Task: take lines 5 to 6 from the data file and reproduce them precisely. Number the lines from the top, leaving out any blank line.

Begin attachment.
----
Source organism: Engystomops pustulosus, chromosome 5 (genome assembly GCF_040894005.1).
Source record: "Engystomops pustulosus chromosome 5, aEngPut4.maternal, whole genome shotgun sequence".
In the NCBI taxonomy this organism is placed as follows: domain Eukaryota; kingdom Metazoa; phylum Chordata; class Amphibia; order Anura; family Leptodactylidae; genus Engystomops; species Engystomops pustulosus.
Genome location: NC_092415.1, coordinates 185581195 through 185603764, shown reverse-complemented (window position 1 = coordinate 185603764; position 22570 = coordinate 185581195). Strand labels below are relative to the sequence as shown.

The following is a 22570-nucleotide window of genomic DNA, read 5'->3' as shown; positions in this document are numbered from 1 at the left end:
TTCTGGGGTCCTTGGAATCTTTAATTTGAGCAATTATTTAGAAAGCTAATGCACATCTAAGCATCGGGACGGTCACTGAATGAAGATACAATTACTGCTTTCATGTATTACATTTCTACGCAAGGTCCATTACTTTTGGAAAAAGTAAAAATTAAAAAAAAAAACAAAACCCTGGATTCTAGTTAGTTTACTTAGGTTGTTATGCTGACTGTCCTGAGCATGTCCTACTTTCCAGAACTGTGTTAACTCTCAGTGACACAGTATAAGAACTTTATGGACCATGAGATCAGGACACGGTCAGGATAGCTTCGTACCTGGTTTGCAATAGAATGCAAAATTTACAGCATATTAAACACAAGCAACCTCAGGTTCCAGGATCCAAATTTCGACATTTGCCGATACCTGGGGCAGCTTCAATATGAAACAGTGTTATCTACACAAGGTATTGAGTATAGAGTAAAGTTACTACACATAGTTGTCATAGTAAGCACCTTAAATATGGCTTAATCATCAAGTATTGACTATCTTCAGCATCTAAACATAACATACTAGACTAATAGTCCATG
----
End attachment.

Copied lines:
The following is a 22570-nucleotide window of genomic DNA, read 5'->3' as shown; positions in this document are numbered from 1 at the left end:
TTCTGGGGTCCTTGGAATCTTTAATTTGAGCAATTATTTAGAAAGCTAATGCACATCTAAGCATCGGGACGGTCACTGAATGAAGATACAATTACTGCTTTCATGTATTACATTTCTACGCAAGGTCCATTACTTTTGGAAAAAGTAAAAATTAAAAAAAAAAACAAAACCCTGGATTCTAGTTAGTTTACTTAGGTTGTTATGCTGACTGTCCTGAGCATGTCCTACTTTCCAGAACTGTGTTAACTCTCAGTGACACAGTATAAGAACTTTATGGACCATGAGATCAGGACACGGTCAGGATAGCTTCGTACCTGGTTTGCAATAGAATGCAAAATTTACAGCATATTAAACACAAGCAACCTCAGGTTCCAGGATCCAAATTTCGACATTTGCCGATACCTGGGGCAGCTTCAATATGAAACAGTGTTATCTACACAAGGTATTGAGTATAGAGTAAAGTTACTACACATAGTTGTCATAGTAAGCACCTTAAATATGGCTTAATCATCAAGTATTGACTATCTTCAGCATCTAAACATAACATACTAGACTAATAGTCCATG